|Al-Ahram Weekly On-line
26 April - 2 May 2001
|Published in Cairo by AL-AHRAM established in 1875||Current issue | Previous issue | Site map|
Delusions of peaceSir- Following the signing of the now infamous Oslo Peace Accords a new wave of revisionism hit the Arab world. It was only normal that politicians and laymen alike would reconsider the history of Arab politics in the preceding 20 years. Contemplating the post-Camp David era, defined in many ways by an "Egyptless" Arab regime, many were wondering what all the fuss was about? If after all those years, after all those dead and wounded, after the occupation of Lebanon, after all this animosity between Arab countries and peoples, the agreements reached between the Palestinians and the Israelis were not that different from those proposed at Camp David I, why did the Palestinians not sit at the negotiating table some twenty years ago?
The Arab countries must have all been misguided. If only they had listened to late President Sadat, people lamented, if only they had followed Egypt's path and sat down with the Israelis from the beginning, wouldn't it have saved lives? Wasn't the Arab world in the 1970s in a better position to exact concessions from the Israelis than it was in the 1990s? Wouldn't the politics of the Cold War have allowed the Arabs to get a better deal? Such was the logic often sounded in different Egyptian quarters.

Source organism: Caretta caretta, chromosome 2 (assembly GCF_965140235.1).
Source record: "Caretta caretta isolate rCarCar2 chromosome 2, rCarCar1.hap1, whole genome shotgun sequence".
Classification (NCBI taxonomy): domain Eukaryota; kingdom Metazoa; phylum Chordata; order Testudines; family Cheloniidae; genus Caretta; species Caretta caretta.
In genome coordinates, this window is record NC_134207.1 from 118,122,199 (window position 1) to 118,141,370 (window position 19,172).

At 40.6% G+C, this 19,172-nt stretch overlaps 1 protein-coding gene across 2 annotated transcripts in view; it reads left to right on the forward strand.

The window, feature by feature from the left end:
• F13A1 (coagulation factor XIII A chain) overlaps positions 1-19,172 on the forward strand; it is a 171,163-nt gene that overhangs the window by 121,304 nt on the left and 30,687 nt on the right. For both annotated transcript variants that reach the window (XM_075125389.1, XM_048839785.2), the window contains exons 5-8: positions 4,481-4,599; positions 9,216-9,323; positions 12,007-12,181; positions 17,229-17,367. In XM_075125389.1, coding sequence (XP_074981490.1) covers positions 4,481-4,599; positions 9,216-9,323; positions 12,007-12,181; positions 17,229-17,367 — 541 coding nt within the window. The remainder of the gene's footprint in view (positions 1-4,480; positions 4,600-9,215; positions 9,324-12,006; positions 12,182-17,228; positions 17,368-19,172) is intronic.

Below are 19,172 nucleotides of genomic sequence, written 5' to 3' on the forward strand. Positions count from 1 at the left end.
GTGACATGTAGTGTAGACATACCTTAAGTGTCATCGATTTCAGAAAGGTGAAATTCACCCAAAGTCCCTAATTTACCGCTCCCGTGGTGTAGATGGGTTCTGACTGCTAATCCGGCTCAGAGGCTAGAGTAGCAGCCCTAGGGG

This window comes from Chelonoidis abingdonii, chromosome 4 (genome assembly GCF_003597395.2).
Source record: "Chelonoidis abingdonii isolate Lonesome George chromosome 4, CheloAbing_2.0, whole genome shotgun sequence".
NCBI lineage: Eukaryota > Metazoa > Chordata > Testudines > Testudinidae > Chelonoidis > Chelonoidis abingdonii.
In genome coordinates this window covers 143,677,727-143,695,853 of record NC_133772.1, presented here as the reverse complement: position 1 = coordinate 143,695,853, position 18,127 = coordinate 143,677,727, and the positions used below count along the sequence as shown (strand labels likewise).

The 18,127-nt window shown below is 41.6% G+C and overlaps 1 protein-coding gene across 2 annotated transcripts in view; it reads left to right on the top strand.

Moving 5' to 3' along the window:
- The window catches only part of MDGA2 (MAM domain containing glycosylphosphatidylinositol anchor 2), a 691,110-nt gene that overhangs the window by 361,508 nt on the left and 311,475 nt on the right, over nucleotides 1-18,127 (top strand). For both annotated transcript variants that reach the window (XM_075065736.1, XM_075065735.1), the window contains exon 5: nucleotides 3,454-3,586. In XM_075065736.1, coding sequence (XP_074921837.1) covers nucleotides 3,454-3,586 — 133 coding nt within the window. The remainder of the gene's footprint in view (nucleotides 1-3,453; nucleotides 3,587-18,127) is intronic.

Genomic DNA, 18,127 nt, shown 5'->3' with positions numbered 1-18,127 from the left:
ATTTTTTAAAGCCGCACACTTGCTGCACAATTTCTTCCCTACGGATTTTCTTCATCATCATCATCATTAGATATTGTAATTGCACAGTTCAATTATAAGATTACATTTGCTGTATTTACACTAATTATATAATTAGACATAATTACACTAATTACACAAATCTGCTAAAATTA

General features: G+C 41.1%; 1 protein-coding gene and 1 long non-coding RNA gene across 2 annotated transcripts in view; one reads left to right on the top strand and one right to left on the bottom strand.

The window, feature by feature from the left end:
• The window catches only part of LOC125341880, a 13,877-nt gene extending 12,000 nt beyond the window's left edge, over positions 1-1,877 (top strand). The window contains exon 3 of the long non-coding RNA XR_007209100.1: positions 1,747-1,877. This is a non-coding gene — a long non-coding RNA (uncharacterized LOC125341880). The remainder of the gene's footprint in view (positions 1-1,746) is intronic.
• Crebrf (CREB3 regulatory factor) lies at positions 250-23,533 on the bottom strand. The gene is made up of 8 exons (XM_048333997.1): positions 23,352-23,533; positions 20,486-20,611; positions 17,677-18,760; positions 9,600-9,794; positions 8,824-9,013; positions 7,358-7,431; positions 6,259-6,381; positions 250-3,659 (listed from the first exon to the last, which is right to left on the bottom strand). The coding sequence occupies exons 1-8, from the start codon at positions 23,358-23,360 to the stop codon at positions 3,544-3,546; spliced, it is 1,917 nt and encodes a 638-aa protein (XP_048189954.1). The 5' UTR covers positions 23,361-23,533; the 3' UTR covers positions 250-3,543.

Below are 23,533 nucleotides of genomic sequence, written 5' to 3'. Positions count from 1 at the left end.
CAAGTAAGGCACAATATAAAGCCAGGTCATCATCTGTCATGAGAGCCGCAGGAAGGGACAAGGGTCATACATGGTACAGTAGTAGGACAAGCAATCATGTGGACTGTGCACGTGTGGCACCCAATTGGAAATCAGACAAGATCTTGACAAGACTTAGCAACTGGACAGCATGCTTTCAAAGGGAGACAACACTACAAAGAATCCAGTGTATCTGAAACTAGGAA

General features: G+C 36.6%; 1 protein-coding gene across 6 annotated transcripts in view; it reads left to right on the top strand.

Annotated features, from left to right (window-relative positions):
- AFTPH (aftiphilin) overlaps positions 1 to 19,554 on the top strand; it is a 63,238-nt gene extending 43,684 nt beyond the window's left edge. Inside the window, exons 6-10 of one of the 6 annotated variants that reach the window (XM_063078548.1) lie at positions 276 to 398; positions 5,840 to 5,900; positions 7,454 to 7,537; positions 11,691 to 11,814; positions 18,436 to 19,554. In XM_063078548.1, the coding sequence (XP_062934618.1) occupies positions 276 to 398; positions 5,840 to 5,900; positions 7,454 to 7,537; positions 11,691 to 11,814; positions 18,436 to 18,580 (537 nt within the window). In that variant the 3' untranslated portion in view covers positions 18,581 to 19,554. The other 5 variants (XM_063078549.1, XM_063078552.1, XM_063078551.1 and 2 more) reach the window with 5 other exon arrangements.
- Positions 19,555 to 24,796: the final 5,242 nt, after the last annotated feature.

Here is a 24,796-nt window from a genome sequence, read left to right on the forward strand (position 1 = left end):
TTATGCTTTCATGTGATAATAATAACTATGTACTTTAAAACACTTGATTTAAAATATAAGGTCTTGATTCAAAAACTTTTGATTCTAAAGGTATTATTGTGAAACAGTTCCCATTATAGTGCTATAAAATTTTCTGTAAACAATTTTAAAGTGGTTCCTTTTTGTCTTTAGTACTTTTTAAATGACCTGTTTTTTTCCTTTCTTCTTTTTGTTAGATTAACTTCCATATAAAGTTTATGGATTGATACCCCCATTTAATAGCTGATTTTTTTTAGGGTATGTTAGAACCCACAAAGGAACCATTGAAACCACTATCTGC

Sadat might have been a man ahead of his times. And certainly Egypt is much better off with peace than it was with war. However, the shocking events that have ravaged the Middle East particularly since the outbreak of the Aqsa Intifada and the brutal war waged by the Israeli Defence Forces against the Palestinians, undiscriminating between PA troops and civilians, prove that the "culture of peace" is far far from digging roots in Israeli society. What is particularly shocking is the speed with which Israeli society and its government headed by the war criminal Ariel Sharon, reverted to the racist rhetoric of war. And even Egypt -- the first country to sign a peace treaty with Israel -- has not been spared.
As we celebrate the liberation and return of Sinai this week, let us not delude ourselves about the kind of peace Camp David and Oslo have brought the Arab world.
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